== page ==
That means you have a balance between doing the work (production) and improving your ability to do the work (production capability). It’s like a lumberjack “sharpening the saw”. It may take an hour to cut down a tree with a blunt saw. But it might take 20 minutes if they spent 20 minutes sharpening the saw first.
So, taking the time to take care of ourselves (body, mind, heart and spirit), to learn, to delegate and to automate, should be included in our list of important goals.
And therefore, we should schedule time to do them for the sake of our long-term effectiveness.
One of the critical questions, though, is what is important.
How can you schedule time for important work if you don’t know what’s important?!
I think one of the reasons many of us flounder and allow ourselves to get overrun with busyness is because we haven’t spent time thinking about what’s important to us. Perhaps we’re too scared to think about it? Perhaps it’s too overwhelming to think about.
And I think that comes from the tendency to list our activities and tasks and then try to prioritise them. And there are so many things to be done. So how can we prioritise them? How can we know what’s more important than something else?
Well, here’s the way to simplify the issue.
The definition of an important activity is that it is an activity that takes you towards one of your long-term goals.
And that makes a big difference.
For instance, if your long-term goal is to be a CFO, then you’ll want to put some time into activities that will build your CFO skills. And so, that answers any uncertainty in your mind about whether to spend time learning SQL or Python or even IFRS! After a certain stage in your career, those things aren’t going to make you a CFO.
There is one more step.
Your long-term goals derive from a personal mission. And your personal mission must recognise that you have various roles in life.
This is probably the most common thing that my coaching clients say has had a huge impact on them.
You’re not only a worker. You may also be a husband, a mother, a daughter, a friend, a church leader, a volunteer worker, a sports coach, a musician.
Your personal mission is what you want to be and to achieve in your life. Your goals should be set to enable you to achieve that mission, balancing all your roles.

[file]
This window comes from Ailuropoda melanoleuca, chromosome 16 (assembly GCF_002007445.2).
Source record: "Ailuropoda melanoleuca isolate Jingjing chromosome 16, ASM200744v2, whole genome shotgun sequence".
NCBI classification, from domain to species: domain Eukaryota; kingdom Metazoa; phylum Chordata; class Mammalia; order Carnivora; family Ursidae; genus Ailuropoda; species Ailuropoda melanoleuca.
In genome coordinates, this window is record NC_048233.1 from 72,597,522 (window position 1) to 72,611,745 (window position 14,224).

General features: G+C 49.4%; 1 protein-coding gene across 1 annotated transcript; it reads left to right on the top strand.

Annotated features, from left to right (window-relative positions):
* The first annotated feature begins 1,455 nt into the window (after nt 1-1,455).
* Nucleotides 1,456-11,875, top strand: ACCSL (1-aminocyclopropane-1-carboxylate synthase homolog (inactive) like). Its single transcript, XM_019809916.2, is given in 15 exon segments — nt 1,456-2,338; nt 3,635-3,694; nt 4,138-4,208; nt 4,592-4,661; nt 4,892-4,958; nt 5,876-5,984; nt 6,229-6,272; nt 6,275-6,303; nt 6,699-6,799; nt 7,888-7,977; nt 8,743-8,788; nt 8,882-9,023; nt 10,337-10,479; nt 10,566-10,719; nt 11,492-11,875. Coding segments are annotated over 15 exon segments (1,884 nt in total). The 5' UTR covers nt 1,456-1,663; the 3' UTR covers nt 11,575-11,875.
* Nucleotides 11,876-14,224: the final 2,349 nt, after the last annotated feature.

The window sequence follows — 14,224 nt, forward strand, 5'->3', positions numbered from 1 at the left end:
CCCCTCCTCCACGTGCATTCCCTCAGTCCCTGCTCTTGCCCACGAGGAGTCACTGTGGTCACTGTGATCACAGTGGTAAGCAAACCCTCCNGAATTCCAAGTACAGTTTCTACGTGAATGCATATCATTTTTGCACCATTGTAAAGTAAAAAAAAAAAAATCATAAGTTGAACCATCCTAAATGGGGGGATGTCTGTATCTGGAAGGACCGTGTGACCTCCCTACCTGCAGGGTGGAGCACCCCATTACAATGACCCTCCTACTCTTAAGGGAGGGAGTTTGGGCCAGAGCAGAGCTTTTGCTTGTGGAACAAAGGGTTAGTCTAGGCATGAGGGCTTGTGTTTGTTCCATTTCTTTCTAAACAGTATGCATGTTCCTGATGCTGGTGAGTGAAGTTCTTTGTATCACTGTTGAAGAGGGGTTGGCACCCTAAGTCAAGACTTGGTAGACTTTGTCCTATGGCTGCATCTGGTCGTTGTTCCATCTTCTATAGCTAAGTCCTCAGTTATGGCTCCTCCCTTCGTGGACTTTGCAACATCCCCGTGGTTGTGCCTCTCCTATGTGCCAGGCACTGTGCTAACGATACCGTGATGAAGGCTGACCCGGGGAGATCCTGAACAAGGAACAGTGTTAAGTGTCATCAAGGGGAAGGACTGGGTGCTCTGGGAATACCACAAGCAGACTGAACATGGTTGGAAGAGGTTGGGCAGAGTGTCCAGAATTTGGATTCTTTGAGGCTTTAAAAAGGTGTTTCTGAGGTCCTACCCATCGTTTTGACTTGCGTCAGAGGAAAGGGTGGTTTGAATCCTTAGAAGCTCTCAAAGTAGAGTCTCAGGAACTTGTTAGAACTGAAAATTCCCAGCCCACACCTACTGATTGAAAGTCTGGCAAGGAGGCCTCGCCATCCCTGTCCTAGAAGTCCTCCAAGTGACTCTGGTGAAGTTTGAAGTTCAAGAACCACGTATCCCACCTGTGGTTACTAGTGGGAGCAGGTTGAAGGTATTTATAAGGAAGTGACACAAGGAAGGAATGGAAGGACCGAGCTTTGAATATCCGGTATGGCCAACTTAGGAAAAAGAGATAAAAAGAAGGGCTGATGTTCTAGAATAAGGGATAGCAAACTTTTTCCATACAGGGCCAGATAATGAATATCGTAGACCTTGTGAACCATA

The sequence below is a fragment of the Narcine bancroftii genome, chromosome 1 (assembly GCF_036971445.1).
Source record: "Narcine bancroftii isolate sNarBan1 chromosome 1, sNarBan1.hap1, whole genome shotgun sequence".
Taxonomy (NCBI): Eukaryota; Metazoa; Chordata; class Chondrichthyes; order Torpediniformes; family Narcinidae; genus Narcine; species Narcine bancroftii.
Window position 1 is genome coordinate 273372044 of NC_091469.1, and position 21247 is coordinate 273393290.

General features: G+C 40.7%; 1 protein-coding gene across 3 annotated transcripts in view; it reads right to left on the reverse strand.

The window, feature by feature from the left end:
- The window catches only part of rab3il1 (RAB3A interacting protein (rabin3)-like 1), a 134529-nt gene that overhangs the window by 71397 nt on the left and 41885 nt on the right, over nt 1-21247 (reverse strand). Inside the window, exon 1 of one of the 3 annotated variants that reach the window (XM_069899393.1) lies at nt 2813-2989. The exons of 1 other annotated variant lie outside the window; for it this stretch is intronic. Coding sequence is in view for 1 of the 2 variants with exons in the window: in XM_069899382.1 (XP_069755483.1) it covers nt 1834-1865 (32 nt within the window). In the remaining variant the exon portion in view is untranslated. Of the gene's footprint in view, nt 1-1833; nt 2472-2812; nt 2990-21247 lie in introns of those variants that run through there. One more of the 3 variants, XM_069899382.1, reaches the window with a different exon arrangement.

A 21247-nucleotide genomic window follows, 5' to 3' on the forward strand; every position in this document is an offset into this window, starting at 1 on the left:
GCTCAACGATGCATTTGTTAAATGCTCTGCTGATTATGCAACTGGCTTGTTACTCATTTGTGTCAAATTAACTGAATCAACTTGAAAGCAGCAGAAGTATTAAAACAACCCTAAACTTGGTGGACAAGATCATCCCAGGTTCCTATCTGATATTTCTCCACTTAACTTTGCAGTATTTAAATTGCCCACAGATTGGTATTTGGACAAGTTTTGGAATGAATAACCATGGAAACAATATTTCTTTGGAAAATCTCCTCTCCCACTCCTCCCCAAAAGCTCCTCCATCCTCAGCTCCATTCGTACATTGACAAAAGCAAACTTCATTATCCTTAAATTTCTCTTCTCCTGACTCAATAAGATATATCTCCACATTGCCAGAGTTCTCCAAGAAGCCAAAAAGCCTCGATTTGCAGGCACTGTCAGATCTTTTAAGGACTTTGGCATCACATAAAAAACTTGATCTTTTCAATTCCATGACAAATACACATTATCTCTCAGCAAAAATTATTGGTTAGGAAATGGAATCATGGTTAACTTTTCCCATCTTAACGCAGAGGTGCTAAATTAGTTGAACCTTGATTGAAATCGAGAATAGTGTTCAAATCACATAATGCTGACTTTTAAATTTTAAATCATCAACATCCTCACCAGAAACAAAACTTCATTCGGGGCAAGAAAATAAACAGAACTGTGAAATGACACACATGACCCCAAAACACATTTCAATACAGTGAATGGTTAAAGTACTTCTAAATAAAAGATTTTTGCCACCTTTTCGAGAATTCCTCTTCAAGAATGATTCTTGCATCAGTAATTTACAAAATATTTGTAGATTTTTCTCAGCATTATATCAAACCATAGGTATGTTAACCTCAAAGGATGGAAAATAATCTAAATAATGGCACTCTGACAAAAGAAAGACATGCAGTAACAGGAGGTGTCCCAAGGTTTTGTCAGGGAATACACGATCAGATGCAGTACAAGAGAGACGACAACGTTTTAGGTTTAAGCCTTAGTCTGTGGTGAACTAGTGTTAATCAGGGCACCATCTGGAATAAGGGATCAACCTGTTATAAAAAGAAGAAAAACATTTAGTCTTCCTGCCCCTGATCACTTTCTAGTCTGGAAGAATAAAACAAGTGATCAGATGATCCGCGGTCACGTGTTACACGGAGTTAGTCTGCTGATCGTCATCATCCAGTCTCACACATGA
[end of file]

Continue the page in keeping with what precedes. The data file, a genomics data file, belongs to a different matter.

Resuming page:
And thinking this through should help you to avoid ploughing on your life in the wrong direction. As Covey says, "It's incredibly easy to get caught in an activity trap, in the busy-ness of life, to work harder and harder at climbing the ladder of success only to discover it's leaning against the wrong wall."
When you develop a personal mission, a consciousness of what you want to be and to do in your life, you can then set long-term goals that will help you to be and to do those things. The goals will be SMART (Specific, Measurable, Achievable, Relevant and Timebound).
And then each week, you sit down and schedule your time. And you ask yourself, what are my priorities this week? What must I get done this week in order to move towards those long-term goals?
And then you ask yourself, in order to get those things done, what action must I take and when should I schedule time to take that action?
It gives you a coherence and satisfaction, knowing that the vast majority of your time is spent on helping you move towards what you want to be and to do in life.
To sum up, these are the basic steps to personal effectiveness:
Just two more things in closing:
If you’re struggling, not getting things done that you want/need to do, then schedule some time to think through the points in this article.
If you want to be a CFO, develop these three skills
The best Finance leaders choose important over urgent
This little book normally sells on Amazon. But you can have it free as a pdf download:
An Introduction to Personal Effectiveness for CFOs and Finance Professionals
Andy Burrows is a popular writer and speaker on a wide range of topics in Business Finance and Accounting. He provides online training and coaching, and was named as one of the top voices on LinkedIn in 2019 in Finance, Accounting and FP&A.
Qualified as a chartered accountant, Andy has worked in many senior Finance roles over the last 20 years, including Finance Director at one stage, across many different sectors in a variety of companies.